Three American Medical Association senior executives lost their jobs late last week over their involvement in the embarrassing Sunbeam Corp. endorsement deal.
Gone are Chief Operating Officer Kenneth E. Monroe, James F. Rappel, group vice president for business and management, and Larry Jellen, vice president of marketing.
No action was taken against Executive Vice President P. John Seward, M.D., who announced the pact along with Sunbeam Chairman Albert Dunlap in August.
Monroe signed the contract giving Sunbeam the right to put the AMA name and seal on its products, and Jellen initiated talks with the appliance maker. Rappel's role was not clear.
Lynn E. Jensen, group vice president for strategic management and development, was named acting COO.
The actions were decided during an arduous 12-hour emergency meeting in which the AMA board of trustees struggled to salvage the association's credibility.
"The responsible individuals failed to recognize the ethical implications of the Sunbeam transaction, and they failed to appreciate that the transaction was and is directly contrary to AMA policy," said AMA Chairman Thomas R. Reardon, M.D., in a written statement issued after the meeting.
"Above all the AMA reaffirms today for the profession, the public, the nation's policy leaders and our employees that our values are in order."
AMA executives also have expressed concern over the flap's impact on the AMA's lobbying clout in Washington (See story, p. 6).
The board suspended further endorsement deals until a "clear policy" is adopted and said it would no longer allow the AMA name or logo to be associated with a product without previous board approval.
Trustees and AMA attorneys met behind closed doors in a basement meeting room at a hotel near Chicago's O'Hare International Airport, leaving the room only occasionally and saying nothing to reporters. Seward left the hotel early in the day. He announced the Sunbeam deal Aug. 12 at the National Hardware Show in Chicago.
Reardon's statements did not indicate whether any staff members misled AMA personnel or the board about the nature of the deal, which gave the association royalties for putting its name and logo exclusively on Sunbeam products.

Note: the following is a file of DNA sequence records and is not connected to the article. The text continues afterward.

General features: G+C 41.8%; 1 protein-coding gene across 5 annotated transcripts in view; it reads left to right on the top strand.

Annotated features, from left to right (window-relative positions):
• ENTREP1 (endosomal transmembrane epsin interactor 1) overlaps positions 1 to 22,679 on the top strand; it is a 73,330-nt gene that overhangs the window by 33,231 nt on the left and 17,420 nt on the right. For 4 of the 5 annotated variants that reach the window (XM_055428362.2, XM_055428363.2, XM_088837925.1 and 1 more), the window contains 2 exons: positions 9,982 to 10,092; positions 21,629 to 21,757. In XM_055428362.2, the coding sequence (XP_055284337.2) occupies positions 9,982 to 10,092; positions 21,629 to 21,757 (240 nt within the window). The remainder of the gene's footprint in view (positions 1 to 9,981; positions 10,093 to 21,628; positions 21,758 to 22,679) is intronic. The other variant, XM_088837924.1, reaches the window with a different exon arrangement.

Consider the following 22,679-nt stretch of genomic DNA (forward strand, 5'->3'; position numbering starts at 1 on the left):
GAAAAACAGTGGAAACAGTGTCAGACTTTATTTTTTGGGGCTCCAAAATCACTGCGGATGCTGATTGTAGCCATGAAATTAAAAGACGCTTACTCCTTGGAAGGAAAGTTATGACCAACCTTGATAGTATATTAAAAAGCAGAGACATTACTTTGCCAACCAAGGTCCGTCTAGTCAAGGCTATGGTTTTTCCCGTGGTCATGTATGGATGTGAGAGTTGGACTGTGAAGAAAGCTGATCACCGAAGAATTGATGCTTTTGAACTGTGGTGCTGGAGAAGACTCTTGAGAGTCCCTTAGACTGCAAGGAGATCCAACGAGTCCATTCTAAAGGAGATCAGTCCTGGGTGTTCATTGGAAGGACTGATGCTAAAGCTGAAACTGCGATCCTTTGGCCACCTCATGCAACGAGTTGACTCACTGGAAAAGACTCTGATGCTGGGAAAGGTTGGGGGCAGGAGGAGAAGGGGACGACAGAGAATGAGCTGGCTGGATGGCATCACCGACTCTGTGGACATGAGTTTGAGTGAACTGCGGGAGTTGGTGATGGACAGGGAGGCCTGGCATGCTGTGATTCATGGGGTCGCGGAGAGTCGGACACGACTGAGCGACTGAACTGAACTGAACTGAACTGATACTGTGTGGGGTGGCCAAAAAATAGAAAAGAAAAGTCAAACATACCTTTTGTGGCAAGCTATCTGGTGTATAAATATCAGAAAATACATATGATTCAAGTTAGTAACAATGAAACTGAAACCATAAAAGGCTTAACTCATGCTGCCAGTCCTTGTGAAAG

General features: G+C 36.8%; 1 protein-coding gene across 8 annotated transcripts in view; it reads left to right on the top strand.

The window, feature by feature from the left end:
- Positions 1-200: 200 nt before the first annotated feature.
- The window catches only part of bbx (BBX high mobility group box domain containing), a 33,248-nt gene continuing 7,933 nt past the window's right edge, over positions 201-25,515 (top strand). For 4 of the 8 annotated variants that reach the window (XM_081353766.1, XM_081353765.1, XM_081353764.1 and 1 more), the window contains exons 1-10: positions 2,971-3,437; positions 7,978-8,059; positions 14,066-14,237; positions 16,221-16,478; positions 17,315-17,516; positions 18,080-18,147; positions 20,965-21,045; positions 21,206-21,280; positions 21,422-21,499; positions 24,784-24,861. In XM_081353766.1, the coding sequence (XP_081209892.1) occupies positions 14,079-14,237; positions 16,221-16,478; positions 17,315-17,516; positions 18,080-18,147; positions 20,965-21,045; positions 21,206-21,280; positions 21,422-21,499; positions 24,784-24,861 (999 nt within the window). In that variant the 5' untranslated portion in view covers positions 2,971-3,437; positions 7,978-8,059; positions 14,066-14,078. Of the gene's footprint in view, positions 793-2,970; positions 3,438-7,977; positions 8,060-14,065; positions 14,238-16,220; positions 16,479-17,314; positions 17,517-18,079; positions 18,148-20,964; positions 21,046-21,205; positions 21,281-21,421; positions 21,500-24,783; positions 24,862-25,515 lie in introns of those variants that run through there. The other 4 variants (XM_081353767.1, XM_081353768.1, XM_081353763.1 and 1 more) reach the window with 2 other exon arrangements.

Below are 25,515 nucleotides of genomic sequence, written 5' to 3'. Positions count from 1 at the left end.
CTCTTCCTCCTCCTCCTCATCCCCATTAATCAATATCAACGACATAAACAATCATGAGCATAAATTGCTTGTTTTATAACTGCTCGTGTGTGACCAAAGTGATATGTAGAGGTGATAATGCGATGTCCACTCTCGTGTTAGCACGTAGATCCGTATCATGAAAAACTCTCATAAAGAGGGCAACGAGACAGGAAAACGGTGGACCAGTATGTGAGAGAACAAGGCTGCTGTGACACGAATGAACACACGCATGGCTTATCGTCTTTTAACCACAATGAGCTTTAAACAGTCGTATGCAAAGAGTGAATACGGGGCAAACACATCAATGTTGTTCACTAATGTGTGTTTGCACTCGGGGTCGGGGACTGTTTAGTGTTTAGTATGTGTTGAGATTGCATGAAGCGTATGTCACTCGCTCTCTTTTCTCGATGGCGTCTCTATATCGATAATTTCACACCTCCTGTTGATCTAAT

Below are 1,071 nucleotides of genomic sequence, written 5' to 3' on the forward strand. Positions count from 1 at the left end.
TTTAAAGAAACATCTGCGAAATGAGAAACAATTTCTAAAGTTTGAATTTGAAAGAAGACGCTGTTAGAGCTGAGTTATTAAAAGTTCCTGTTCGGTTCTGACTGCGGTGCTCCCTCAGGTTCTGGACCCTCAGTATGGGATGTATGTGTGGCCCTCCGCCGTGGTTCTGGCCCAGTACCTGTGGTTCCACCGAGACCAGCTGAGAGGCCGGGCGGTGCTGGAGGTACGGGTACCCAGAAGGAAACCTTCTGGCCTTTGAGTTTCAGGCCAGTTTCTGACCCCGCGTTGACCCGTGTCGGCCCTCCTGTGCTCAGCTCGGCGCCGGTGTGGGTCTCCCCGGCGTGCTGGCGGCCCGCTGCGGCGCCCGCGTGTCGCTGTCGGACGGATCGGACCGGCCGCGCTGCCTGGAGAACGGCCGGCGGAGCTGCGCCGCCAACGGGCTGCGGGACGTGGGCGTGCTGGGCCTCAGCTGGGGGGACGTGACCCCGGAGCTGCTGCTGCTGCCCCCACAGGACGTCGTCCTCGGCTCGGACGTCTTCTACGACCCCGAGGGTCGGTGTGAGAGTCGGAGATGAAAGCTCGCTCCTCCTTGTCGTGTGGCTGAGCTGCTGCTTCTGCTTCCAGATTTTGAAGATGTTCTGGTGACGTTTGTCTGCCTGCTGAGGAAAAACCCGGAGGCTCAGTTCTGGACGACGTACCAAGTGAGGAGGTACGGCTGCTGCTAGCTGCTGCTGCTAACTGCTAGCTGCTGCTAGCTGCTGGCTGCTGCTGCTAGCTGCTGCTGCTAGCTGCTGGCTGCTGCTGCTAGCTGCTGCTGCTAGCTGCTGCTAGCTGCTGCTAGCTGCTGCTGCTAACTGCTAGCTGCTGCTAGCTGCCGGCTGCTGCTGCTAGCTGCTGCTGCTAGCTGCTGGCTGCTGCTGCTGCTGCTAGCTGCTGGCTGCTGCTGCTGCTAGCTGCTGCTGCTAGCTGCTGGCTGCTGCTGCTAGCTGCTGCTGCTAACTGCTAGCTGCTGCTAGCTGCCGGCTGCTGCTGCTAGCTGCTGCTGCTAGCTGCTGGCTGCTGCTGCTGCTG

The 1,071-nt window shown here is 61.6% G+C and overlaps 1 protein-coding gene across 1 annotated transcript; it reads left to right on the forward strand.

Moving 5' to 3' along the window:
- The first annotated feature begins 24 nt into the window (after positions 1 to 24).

The board heard the results of an investigation of the decision to sign the Sunbeam contract from Chief Counsel Kirk Johnson.
But in a twist that raised further questions about AMA fund raising, Johnson himself had a hand in a proposed $2.5 million deal with drugmaker Hoffman-LaRoche to raise money for a fitness education campaign sponsored by the AMA and the U.S. Olympic Committee, according to published reports last week. The AMA planned to team its logo with that of the Olympic committee and then charge corporations that would add their names as co-sponsors.
Johnson's wife, former AMA staff member Wendy Borow Johnson, who was working for the communications firm Medicus Group International, reportedly would have profited from the deal, but it fell through.
The AMA's vice president of communications, Lewis Crampton, said the board might consider procedures that would give its ethics committee a greater role. He said an internal committee had been established to review procedures on "educational" programs last spring, but "we got educated pretty fast because of this Sunbeam thing."
The AMA has until this week to file a response to the lawsuit Sunbeam filed Sept. 6. Sunbeam sued to force the AMA to comply with the agreement, which gives the association a royalty based on gross sales of Sunbeam products (Sept. 15, p. 3). The agreement generated a barrage of criticism from consumer groups and doctors. The AMA publicly renounced the deal, and the board notified Sunbeam that it would not carry out the terms of the contract.